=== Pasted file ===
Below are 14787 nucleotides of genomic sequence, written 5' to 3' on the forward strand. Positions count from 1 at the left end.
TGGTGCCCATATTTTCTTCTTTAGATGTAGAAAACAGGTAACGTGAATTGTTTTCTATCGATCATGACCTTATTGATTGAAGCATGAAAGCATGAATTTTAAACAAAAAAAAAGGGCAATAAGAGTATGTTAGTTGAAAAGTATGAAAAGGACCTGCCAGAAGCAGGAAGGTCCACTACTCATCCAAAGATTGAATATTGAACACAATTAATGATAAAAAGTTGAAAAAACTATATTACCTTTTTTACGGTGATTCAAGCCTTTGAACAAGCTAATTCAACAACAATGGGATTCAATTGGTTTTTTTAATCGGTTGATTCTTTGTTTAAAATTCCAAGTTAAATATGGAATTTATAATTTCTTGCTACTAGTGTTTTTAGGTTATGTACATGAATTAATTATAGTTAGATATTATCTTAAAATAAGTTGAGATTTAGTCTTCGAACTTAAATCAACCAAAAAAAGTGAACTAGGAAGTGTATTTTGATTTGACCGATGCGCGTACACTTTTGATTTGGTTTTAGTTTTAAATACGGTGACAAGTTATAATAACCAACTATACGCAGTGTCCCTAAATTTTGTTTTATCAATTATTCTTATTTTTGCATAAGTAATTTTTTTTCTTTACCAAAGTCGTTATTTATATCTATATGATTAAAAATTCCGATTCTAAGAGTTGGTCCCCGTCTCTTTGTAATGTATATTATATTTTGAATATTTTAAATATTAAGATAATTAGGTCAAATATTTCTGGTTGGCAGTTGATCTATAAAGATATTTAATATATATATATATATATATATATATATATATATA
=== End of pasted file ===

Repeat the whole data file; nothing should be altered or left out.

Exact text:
Below are 14787 nucleotides of genomic sequence, written 5' to 3' on the forward strand. Positions count from 1 at the left end.
TGGTGCCCATATTTTCTTCTTTAGATGTAGAAAACAGGTAACGTGAATTGTTTTCTATCGATCATGACCTTATTGATTGAAGCATGAAAGCATGAATTTTAAACAAAAAAAAAGGGCAATAAGAGTATGTTAGTTGAAAAGTATGAAAAGGACCTGCCAGAAGCAGGAAGGTCCACTACTCATCCAAAGATTGAATATTGAACACAATTAATGATAAAAAGTTGAAAAAACTATATTACCTTTTTTACGGTGATTCAAGCCTTTGAACAAGCTAATTCAACAACAATGGGATTCAATTGGTTTTTTTAATCGGTTGATTCTTTGTTTAAAATTCCAAGTTAAATATGGAATTTATAATTTCTTGCTACTAGTGTTTTTAGGTTATGTACATGAATTAATTATAGTTAGATATTATCTTAAAATAAGTTGAGATTTAGTCTTCGAACTTAAATCAACCAAAAAAAGTGAACTAGGAAGTGTATTTTGATTTGACCGATGCGCGTACACTTTTGATTTGGTTTTAGTTTTAAATACGGTGACAAGTTATAATAACCAACTATACGCAGTGTCCCTAAATTTTGTTTTATCAATTATTCTTATTTTTGCATAAGTAATTTTTTTTCTTTACCAAAGTCGTTATTTATATCTATATGATTAAAAATTCCGATTCTAAGAGTTGGTCCCCGTCTCTTTGTAATGTATATTATATTTTGAATATTTTAAATATTAAGATAATTAGGTCAAATATTTCTGGTTGGCAGTTGATCTATAAAGATATTTAATATATATATATATATATATATATATATATATATA